For the Birds of Indiana
I Have Found a Bird - Now What?
F. A. Q.
Found a Bird
Rescuing a Baby Bird
Rescuing Raptors
Rescuing a Heron
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How You Can Help Us

Found a bird!

Is it injured or sick? - is it unable to flutter wings, is one wing drooping, bleeding, attacked by dog or cat? -if so, call a wildlife rehabilitator. - If not continue....

Is the bird feathered? If yes, it is a fledgling - normal behavior to be hopping on the ground with parent birds feeding it. Keep bird safe from cats, dogs and people and watch from a distance* for parent birds nearby. Bird may be placed in brush or on a nearby tree limb for extra safety. If the parents are in the area, the baby is OK. If there are no parents after 3 or 4 hours, call a wildlife rehabilitator.

*Parent birds will consider you a predator if you stay nearby - STAY AWAY!

If not feathered, continue....

No feathers ? - it’s a nestling that needs help -if you can you find the intact nest put the baby back. It is OK to handle the bird - its parents will not reject it. If the nest is not intact, make a substitute nest from a small basket, line it with dry grass, excelsior, pine needles, hay or straw & attach it to a limb of a tree as close as possible to where the original nest was; watch from a distance (from house or with binoculars) for parent bird to visit baby (babies)**  in nest - if parents visit all is OK.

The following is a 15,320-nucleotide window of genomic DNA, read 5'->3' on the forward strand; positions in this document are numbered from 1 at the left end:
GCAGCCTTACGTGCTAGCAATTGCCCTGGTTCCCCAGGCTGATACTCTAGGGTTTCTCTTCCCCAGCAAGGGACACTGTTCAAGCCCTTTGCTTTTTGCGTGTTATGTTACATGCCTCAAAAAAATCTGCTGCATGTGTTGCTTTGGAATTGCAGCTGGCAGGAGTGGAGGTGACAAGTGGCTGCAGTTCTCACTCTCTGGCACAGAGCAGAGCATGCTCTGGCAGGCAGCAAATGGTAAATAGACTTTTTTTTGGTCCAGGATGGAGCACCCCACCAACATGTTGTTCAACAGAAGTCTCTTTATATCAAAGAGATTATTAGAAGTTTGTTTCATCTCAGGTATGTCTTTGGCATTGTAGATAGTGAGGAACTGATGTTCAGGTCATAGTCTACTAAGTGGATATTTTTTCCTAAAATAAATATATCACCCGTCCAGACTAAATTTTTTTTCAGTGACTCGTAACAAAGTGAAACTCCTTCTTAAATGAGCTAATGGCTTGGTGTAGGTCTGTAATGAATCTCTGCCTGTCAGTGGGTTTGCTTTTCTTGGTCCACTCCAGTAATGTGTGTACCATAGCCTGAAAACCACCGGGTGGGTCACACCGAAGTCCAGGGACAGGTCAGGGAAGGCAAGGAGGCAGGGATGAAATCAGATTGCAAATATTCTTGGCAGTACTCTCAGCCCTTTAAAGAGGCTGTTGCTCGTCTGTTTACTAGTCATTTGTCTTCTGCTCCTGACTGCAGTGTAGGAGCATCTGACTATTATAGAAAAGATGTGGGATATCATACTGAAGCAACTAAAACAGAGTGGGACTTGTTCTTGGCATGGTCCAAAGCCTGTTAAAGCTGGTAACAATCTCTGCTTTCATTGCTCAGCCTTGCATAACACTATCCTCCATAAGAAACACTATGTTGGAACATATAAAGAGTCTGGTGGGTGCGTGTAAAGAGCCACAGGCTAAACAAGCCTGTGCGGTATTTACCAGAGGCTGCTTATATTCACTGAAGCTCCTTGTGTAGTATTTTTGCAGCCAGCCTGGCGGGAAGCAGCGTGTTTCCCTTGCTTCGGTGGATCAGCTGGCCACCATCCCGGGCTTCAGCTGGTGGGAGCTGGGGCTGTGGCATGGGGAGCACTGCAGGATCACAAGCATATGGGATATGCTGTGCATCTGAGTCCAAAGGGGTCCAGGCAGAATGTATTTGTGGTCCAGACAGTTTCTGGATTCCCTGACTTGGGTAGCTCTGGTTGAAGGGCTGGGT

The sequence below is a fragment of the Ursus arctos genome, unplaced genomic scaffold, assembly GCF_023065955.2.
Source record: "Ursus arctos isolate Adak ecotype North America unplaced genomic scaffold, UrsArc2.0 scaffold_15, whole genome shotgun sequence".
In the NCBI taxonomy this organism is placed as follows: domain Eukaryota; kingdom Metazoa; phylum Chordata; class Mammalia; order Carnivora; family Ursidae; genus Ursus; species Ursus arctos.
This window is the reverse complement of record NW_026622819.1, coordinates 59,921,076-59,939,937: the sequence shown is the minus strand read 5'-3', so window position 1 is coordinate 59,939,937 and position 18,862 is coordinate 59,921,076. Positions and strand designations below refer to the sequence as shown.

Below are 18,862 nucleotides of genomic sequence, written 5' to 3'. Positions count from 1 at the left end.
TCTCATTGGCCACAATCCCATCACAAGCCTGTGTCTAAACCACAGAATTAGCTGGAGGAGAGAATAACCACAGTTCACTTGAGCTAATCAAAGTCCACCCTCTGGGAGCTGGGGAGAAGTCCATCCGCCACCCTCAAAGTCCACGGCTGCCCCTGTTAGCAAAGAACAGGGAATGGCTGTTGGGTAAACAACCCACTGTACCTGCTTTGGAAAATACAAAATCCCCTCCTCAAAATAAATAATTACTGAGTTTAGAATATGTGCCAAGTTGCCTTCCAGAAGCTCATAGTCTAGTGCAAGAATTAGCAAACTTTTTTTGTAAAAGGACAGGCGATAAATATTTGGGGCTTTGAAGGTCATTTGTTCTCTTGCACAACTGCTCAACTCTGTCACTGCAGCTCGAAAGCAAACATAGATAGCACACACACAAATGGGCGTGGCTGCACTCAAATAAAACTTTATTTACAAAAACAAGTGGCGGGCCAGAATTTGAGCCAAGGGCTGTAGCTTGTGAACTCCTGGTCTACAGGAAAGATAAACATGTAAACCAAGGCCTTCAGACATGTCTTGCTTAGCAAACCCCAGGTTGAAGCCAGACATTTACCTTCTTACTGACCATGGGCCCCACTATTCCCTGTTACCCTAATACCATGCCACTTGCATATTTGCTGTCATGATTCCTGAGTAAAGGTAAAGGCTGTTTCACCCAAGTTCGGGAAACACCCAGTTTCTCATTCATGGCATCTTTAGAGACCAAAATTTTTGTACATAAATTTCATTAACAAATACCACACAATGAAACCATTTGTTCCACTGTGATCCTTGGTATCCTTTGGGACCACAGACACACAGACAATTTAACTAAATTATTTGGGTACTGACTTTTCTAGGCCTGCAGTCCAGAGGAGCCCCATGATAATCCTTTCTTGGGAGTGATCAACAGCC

** Feeding may be very fast - parent birds spend much of their time seeking food, so watch carefully.

If no parents visit after 2 hour - call a wildlife rehabilitator.

Ducklings Goslings and baby Killdeer. These babies feed themselves from day 1. They may get separated from their family. If you find one, look for the family and reunite them and watch from a distance. If the mother is not found, does not reclaim the baby or is known to be dead , call a wildlife rehabilitator.

(For a very good reference chart describing what to do when you find a baby bird, refer to "Healers of the Wild: People who Care for Injured and Orphaned Wildlife" by Shannon K. Jacobs, 1998)


Phone (317) 877-1187